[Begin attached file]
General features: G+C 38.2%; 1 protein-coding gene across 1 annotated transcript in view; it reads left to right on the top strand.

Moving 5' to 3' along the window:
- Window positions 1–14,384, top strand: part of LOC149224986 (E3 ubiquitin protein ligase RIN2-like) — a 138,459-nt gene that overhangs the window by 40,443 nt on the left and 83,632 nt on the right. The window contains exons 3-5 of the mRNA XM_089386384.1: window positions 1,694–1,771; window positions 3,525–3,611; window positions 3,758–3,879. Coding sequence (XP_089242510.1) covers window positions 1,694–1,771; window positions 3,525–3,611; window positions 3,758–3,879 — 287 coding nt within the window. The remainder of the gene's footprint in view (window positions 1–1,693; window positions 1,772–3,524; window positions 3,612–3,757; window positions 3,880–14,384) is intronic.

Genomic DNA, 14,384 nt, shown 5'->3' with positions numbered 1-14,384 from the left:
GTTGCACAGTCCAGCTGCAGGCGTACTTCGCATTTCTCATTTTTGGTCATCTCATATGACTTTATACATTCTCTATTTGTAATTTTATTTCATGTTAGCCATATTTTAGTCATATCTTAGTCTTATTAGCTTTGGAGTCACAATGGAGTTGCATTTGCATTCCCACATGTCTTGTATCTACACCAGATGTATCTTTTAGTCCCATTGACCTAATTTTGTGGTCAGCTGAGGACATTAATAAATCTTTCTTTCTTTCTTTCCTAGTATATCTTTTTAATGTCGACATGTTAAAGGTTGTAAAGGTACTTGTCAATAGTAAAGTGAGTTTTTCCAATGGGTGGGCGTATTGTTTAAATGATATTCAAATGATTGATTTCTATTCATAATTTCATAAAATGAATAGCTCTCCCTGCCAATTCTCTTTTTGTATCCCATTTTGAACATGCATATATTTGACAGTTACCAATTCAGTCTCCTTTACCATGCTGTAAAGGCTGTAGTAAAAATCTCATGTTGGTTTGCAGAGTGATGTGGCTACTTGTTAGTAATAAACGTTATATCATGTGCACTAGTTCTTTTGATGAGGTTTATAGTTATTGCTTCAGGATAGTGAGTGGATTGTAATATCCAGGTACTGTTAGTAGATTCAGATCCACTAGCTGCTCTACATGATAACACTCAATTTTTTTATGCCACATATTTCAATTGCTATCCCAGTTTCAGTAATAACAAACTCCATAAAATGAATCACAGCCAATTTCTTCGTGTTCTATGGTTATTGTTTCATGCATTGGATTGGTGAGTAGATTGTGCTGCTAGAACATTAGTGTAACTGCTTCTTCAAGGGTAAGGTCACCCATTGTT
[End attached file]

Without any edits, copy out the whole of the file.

General features: G+C 38.2%; 1 protein-coding gene across 1 annotated transcript in view; it reads left to right on the top strand.

Moving 5' to 3' along the window:
- Window positions 1–14,384, top strand: part of LOC149224986 (E3 ubiquitin protein ligase RIN2-like) — a 138,459-nt gene that overhangs the window by 40,443 nt on the left and 83,632 nt on the right. The window contains exons 3-5 of the mRNA XM_089386384.1: window positions 1,694–1,771; window positions 3,525–3,611; window positions 3,758–3,879. Coding sequence (XP_089242510.1) covers window positions 1,694–1,771; window positions 3,525–3,611; window positions 3,758–3,879 — 287 coding nt within the window. The remainder of the gene's footprint in view (window positions 1–1,693; window positions 1,772–3,524; window positions 3,612–3,757; window positions 3,880–14,384) is intronic.

Genomic DNA, 14,384 nt, shown 5'->3' with positions numbered 1-14,384 from the left:
GTTGCACAGTCCAGCTGCAGGCGTACTTCGCATTTCTCATTTTTGGTCATCTCATATGACTTTATACATTCTCTATTTGTAATTTTATTTCATGTTAGCCATATTTTAGTCATATCTTAGTCTTATTAGCTTTGGAGTCACAATGGAGTTGCATTTGCATTCCCACATGTCTTGTATCTACACCAGATGTATCTTTTAGTCCCATTGACCTAATTTTGTGGTCAGCTGAGGACATTAATAAATCTTTCTTTCTTTCTTTCCTAGTATATCTTTTTAATGTCGACATGTTAAAGGTTGTAAAGGTACTTGTCAATAGTAAAGTGAGTTTTTCCAATGGGTGGGCGTATTGTTTAAATGATATTCAAATGATTGATTTCTATTCATAATTTCATAAAATGAATAGCTCTCCCTGCCAATTCTCTTTTTGTATCCCATTTTGAACATGCATATATTTGACAGTTACCAATTCAGTCTCCTTTACCATGCTGTAAAGGCTGTAGTAAAAATCTCATGTTGGTTTGCAGAGTGATGTGGCTACTTGTTAGTAATAAACGTTATATCATGTGCACTAGTTCTTTTGATGAGGTTTATAGTTATTGCTTCAGGATAGTGAGTGGATTGTAATATCCAGGTACTGTTAGTAGATTCAGATCCACTAGCTGCTCTACATGATAACACTCAATTTTTTTATGCCACATATTTCAATTGCTATCCCAGTTTCAGTAATAACAAACTCCATAAAATGAATCACAGCCAATTTCTTCGTGTTCTATGGTTATTGTTTCATGCATTGGATTGGTGAGTAGATTGTGCTGCTAGAACATTAGTGTAACTGCTTCTTCAAGGGTAAGGTCACCCATTGTT